Monday, October 28, 2013

A Moment for Your Monday: Growing in the Here and Now

When your first child is born, everything changes. Your priorities. Your schedule. Your budget. Your home. Everything. Suddenly all bets are off.

I think we all feel pulled in two different directions at this point. First of all, mothering is a new adventure! It's exciting, everything is new, and we love it. We begin to understand God as our Father in a whole new way - a very personal way. But the flip side is that we have to find our footing in life all over again. We feel discouraged when we don't make that transition seamlessly and everything takes time and effort to settle into place (and more time, and more, and more with each child that comes along and tweaks the systems a little differently).

For a while I felt this tension in my spiritual life. If it was a challenge to find quiet time with Jesus as a single person, it was impossible with a new baby. If I had to rearrange my schedule to be involved in ministries, now I also had to arrange care for my children. And forget about attending a conference or retreat! While I felt I was really stepping into what God was calling me to do with my life (raising children to follow him), I felt like I had to abandon so much of my relationship with God to my relationships with my children.

And I know it's not just me. I hear this tension coming through constantly from other young mommies - and even some not-so-young ones. It's a normal learning curve. But I want to share with you today what God has been revealing to me about this.

God is a very present help and guide in your mothering.

Let me say that another way: Your spiritual growth and your mothering are not mutually exclusive, nor did God intend for them to be. God did not ordain before the beginning of time for you to do good works that will destroy your connection with him. There's a re-learning curve, but our spiritual lives are not demolished when we become parents. So what does that look like?

God is speaking to you. He speaks when you are alone and still and quiet, but he speaks just as clearly when your two-year-old spills a measuring cup of wine all over your feet, the floors, and up the walls thirty minutes before dinner company arrives because he "wanted to help you cook" (you know, hypothetically...). Sure, it takes more practice to hear his still, small voice in that moment. But the things he wants to show and teach you in that moment are not any less important or profound because you are not closeted away with your Bible. When you choose to seek God at all times, you will be amazed at what he is speaking to you and showing you in the midst of your mothering.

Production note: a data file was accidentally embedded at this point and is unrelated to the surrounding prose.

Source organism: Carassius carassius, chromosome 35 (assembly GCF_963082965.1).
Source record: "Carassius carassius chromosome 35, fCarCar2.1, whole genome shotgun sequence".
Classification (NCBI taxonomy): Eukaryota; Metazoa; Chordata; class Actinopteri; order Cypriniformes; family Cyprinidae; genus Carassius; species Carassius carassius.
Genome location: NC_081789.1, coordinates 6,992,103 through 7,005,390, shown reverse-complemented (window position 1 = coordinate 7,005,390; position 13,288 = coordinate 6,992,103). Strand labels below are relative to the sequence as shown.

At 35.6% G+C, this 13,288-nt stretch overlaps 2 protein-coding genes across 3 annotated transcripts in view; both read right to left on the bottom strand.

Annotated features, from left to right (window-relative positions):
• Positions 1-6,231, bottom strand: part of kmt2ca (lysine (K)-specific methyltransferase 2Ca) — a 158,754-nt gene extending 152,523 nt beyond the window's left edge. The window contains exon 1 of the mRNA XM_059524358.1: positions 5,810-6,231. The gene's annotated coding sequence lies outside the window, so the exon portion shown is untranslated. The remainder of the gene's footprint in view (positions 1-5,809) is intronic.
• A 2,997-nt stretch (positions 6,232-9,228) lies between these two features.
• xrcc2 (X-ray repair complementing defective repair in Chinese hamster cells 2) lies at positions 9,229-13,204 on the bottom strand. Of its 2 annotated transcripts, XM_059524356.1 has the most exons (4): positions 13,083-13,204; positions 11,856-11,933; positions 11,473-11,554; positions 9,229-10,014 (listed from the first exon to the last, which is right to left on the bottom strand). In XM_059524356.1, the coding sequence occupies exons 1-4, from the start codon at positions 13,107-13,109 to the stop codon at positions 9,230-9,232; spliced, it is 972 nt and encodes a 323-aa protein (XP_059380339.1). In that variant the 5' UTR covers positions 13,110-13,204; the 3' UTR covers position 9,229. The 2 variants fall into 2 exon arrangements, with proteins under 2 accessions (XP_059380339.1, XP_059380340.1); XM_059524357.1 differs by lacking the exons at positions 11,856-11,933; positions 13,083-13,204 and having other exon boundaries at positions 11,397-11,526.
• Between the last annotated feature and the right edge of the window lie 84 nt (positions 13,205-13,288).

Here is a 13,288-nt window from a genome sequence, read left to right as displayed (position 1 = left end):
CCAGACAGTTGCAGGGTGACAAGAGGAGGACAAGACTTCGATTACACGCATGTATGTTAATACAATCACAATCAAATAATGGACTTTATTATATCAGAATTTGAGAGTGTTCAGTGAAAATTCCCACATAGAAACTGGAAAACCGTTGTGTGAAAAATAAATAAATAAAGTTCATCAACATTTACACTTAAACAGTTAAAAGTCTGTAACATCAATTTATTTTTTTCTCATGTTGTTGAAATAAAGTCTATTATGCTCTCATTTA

God honors your mothering. My husband and I agreed very early on that we wanted our children to see us serving, worshiping, and helping others from a very young age. That means that they often come to events, conferences, and church events with us. This was a new practice for us because suddenly we had to bring toys and activities to keep them busy and happy, sometimes we have to step out because they are tired or hungry, and we always have one eye (or hand, or both) on a child. It means that I can't fast with everyone else because I am pregnant or nursing, I can't block out everything going on around me during worship because I need to make sure my son isn't running out the door behind me, and one or both of them is bound to say or do something disruptive while someone else is talking or praying - it's just going to happen. And that can be a hard reality for us to adjust to, but the truth is that our experience is not any less valid than everyone else's because of it. We are reflecting on God while explaining to our kids why we are doing what we're doing. We're getting back to the heart of worship by holding our littles and teaching them what it looks like to honor God.

God honors the faith of little children. Girl, play those Bible memory song cd's, read that children's Bible story book, act out the story of the Good Samaritan or David dancing before the Ark of the Covenant. If you seek God in those things rather than just going through the motions because you "should do them for your kids," you will find God in those things. God reveals himself to little children just as well as to us and we can experience God in a whole new way by seeing things through their eyes. Think about it - God knew your child would wake up two hours earlier than normal the morning you finally get up in time to have a quiet time, and he's not angry with you for it. He still wants to meet with you. Put worship music or an audio Bible on in the background, show your kids how the same stories in their picture Bibles are also written in your Bibles. Those experiences are not wasted. They are not in vain! Maybe God even meant to meet you that way today, instead of what you expected.

Let me just say that getting away or having quiet time or going on a retreat are not bad things. I'm not advocating that you should never do them again. It's good to refresh and try something new. But let's face it - those times are few and far between and just get fewer and farther with children. Our culture (even our Christian culture) will tell you that that's a bad thing and that you're missing out on something because of it, but that's just not true. Don't lose heart, and don't be discouraged.

You are doing good work. And God is pursuing you right where you are, if you will meet him. Embrace it. Embrace HIM. Embrace the process - because that's ok. It's good!

Your parenting and your spiritual life are NOT mutually exclusive. Nor were they ever meant to be.

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